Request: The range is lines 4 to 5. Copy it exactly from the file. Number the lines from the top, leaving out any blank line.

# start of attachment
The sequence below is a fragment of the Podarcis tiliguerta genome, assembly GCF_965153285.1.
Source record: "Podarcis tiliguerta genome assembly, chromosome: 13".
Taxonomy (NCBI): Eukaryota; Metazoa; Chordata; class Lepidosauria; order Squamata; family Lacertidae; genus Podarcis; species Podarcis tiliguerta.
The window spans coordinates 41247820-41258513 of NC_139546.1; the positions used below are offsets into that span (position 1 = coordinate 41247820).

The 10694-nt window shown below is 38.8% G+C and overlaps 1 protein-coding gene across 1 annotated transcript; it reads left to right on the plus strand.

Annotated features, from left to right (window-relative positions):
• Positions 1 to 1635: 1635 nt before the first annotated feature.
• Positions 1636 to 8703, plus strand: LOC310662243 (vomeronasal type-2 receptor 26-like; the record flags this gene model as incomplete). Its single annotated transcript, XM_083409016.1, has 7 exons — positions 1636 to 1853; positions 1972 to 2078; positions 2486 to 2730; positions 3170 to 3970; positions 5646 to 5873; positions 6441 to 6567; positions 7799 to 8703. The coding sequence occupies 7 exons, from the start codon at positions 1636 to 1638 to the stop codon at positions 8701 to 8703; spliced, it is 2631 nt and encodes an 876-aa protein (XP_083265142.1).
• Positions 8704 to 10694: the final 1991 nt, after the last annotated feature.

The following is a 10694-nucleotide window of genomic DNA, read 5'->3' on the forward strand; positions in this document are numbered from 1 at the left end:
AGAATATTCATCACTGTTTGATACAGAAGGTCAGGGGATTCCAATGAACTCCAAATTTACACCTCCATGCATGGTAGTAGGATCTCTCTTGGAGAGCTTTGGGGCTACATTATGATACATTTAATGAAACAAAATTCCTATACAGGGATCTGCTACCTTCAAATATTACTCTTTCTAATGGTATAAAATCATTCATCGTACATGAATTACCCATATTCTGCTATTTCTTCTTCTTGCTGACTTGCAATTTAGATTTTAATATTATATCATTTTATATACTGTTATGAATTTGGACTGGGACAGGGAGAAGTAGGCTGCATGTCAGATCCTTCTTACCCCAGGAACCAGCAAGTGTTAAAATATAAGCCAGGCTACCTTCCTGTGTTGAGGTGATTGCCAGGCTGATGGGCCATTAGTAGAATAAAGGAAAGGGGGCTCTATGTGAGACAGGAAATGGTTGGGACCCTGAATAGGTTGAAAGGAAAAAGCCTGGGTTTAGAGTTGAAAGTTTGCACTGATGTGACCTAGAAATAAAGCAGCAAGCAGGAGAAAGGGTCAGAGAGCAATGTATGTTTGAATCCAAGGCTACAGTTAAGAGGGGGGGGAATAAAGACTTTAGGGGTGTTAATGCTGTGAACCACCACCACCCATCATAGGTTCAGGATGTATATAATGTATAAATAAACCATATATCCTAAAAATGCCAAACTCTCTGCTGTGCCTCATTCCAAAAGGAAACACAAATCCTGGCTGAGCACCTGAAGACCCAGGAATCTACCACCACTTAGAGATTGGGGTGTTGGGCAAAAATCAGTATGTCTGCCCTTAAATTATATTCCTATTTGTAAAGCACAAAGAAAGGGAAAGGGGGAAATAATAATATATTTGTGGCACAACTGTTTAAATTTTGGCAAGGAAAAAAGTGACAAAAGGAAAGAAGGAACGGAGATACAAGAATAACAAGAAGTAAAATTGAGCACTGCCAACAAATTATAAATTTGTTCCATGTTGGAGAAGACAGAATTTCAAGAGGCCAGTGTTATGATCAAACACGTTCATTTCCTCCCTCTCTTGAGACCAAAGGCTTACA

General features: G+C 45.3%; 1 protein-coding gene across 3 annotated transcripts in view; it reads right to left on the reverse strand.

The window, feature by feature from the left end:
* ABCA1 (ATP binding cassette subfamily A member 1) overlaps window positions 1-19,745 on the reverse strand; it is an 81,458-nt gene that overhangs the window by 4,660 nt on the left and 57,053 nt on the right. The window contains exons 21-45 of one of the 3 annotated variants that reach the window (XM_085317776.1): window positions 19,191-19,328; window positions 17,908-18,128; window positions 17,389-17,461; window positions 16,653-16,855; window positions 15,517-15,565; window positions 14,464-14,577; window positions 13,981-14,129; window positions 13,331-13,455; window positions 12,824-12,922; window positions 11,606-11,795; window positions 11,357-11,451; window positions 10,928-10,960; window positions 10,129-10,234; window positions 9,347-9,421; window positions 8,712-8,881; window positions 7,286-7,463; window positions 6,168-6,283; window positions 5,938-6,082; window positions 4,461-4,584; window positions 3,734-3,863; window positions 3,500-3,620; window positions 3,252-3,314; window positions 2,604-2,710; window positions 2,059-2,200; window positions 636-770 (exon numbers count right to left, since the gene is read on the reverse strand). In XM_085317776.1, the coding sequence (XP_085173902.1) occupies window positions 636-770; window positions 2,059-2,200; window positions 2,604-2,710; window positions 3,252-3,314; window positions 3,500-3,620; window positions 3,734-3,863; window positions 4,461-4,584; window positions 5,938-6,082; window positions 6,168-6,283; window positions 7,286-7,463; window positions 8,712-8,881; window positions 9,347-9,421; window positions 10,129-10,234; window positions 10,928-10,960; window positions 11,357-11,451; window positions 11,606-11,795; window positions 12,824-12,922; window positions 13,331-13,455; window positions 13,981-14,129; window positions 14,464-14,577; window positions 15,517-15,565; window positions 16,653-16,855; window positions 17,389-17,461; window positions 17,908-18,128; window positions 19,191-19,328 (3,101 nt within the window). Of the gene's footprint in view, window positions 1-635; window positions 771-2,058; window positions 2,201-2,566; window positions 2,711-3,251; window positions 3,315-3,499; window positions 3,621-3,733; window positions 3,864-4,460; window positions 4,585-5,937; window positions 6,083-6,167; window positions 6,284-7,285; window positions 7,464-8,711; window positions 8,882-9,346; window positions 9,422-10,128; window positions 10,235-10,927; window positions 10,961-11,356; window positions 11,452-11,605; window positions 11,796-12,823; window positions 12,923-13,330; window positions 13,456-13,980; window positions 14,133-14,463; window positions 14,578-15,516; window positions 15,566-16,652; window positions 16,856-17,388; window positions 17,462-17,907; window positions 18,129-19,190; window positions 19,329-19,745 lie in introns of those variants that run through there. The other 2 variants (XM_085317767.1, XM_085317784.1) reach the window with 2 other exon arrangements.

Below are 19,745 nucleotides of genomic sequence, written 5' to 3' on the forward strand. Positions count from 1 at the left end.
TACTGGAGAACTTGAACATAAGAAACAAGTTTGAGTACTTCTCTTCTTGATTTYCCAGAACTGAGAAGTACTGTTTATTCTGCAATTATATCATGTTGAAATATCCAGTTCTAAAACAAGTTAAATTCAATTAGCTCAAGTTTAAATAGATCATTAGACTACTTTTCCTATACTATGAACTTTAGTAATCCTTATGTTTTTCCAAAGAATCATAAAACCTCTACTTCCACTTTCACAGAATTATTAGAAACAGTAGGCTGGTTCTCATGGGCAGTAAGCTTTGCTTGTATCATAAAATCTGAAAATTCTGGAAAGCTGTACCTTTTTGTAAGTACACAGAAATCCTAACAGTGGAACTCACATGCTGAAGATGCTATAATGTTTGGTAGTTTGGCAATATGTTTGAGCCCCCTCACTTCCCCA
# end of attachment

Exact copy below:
The window spans coordinates 41247820-41258513 of NC_139546.1; the positions used below are offsets into that span (position 1 = coordinate 41247820).

The 10694-nt window shown below is 38.8% G+C and overlaps 1 protein-coding gene across 1 annotated transcript; it reads left to right on the plus strand.